I’ll be honest, when I first saw the trailer the only thing I could think of was how cute these boys are. Douglas Booth, Sam Claflin, Max Irons – they all look so deviously charming in their tailcoats and British accents, that it clouds the fact that the movie was a bit, you know, violent. As I was watching the movie, I thought of the same thing during the first half – aristocratic boys just being boys, which seemed like a satire of the higher social class. My mood suddenly switched later on, and felt disgusted with these characters.
Makes me want to go back to college
Based on the play, Posh by Laura Wade, the Riot Club is about an exclusive all-boys dining club in Oxford University known for its aristocratic members and annual dinner rampage. This may not sound much but as the movie progresses, the social & political differences become apparent as demonstrated by the actions and words of these frustrated brats.
The Riot Club Trailer
The story focuses on two new recruits, Alistair (Sam Claflin) and Miles (Max Irons). The former is a rightist snob and the latter is a humbler leftist version. Alistair got under the club’s radar because his brother was a member and he didn’t have anybody else to connect with other than the rest of his “kind”. Miles, on the other hand, has become the apple of the eye of Hugo (one of the members). Since he’s such a cool, easy-going person, he was effortlessly enamored and drawn towards the club – checking it out for “college experience” sake.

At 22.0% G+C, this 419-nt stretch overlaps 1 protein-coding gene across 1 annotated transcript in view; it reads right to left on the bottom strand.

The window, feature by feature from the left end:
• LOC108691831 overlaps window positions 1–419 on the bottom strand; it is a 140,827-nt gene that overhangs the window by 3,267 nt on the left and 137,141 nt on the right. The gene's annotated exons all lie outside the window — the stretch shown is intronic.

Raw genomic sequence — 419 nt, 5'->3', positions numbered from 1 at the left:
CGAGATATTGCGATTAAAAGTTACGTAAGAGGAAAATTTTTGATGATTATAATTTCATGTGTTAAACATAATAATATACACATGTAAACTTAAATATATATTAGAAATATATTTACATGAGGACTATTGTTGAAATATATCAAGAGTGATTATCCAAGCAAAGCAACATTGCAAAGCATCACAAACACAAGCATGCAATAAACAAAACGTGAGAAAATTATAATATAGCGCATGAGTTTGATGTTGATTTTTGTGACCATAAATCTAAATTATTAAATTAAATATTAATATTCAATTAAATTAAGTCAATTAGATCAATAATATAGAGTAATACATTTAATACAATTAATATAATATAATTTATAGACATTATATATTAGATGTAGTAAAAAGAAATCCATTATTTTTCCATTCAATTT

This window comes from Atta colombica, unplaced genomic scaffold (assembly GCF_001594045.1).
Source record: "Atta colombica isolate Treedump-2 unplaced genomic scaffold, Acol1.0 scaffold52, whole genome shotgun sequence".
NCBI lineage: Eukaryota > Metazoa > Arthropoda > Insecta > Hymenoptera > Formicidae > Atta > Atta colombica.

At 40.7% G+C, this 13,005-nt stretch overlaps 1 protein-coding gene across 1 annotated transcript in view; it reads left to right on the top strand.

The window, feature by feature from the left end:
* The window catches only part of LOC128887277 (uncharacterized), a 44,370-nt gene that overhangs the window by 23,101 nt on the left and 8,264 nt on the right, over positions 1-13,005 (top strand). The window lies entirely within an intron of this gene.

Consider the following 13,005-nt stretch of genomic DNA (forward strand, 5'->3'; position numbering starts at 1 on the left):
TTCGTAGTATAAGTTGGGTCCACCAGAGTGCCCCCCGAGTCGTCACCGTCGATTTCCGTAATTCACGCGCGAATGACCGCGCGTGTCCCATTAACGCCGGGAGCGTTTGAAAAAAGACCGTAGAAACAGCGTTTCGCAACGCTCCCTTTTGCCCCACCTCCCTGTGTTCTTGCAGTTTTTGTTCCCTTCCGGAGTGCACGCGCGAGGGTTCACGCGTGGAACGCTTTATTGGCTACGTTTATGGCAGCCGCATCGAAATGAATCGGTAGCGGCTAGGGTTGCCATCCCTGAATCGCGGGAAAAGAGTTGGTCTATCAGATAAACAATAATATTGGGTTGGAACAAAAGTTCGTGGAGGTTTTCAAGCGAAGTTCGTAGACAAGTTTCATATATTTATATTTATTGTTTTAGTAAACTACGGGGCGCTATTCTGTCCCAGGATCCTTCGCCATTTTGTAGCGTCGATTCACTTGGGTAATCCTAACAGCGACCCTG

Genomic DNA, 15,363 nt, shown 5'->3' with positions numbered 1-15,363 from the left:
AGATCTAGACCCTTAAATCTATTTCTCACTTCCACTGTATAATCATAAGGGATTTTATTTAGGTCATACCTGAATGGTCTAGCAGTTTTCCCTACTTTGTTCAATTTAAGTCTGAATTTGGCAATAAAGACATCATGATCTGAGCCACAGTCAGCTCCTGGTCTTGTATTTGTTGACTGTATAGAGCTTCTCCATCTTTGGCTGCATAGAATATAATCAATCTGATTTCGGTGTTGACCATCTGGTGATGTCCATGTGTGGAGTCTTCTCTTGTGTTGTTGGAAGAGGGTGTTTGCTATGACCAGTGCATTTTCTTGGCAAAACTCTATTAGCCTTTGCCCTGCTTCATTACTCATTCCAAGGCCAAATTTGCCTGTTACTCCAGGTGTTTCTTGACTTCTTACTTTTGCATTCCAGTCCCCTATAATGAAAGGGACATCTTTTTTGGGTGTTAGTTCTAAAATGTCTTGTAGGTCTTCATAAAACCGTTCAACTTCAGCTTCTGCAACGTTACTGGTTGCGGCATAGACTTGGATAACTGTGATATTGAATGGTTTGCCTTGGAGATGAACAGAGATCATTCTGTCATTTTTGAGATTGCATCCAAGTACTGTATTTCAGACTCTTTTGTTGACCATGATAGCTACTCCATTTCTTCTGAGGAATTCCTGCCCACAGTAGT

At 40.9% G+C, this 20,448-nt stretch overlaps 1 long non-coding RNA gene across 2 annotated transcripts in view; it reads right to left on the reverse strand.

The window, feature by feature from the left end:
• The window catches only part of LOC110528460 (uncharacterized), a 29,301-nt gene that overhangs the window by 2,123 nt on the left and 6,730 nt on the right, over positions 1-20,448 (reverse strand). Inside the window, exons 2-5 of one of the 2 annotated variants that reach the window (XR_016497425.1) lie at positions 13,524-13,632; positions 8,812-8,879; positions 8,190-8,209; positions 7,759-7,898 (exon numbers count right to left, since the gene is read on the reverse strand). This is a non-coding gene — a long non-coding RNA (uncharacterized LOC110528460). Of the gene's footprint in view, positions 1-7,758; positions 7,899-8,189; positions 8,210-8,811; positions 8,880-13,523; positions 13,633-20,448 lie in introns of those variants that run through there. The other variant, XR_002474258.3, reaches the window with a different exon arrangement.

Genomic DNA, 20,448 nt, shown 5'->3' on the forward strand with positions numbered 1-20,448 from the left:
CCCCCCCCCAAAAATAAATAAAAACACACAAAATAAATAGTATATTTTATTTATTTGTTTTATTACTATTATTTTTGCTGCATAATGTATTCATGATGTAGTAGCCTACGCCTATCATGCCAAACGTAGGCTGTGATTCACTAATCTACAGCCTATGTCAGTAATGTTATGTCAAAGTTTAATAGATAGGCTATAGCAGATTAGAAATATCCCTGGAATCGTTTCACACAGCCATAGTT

Sign me up for this “college experience” thing.
The movie wasn’t subtle when it came to politics, showing blatantly how it’s all about connections no matter how you’re raised or what family you’re born into. These boys (yes, we’d like to refer to them as the kids that they are) deliberately trash and destroy private dining areas because they know that they can get away with it with their money – make a mess of the place then hand the cheque on the way out for all the damages. The posh boys’ insecurities rise in a drunken cocaine-induced tirade on their resentment towards how the working class expects them to feel sorry for their privilege. However, this doesn’t mean that it’s a typical coming-of-age drama with all the whining about dreams – they’re ranting about how real society works. The direct pressure put on these boys by their families is not as visible as in tween movies. The problems they caused came from their own heads.
While we’re holding beer bottles these guys are holding wine glasses…in suits.
The characters may all be rich, even somewhat snobbish, but still different. Miles is seen more as an upper middle-class and doesn’t quite care about social standing. Harry (Douglas Booth) is an aloof narcissist and admittedly, quite charming. Alistair is introverted and full of angst. All of the actors and actresses gave smart performances in portraying their roles, although I had a problem with the characterization of Alistair since it seemed to have associated terrible attitude with introversion.
With all the intensity and drama brought by the strong cast, it seems that this movie could be a political contender. What’s lacking though is the story development. The boys are brats, violent, and misogynistic…that’s all. After the movie, I felt bad for the characters they tortured, but the story didn’t quite know what it was trying to achieve. There are spoiled brats in the world, and some of them might become leaders, but the movie didn’t make me stop and think what to make of it.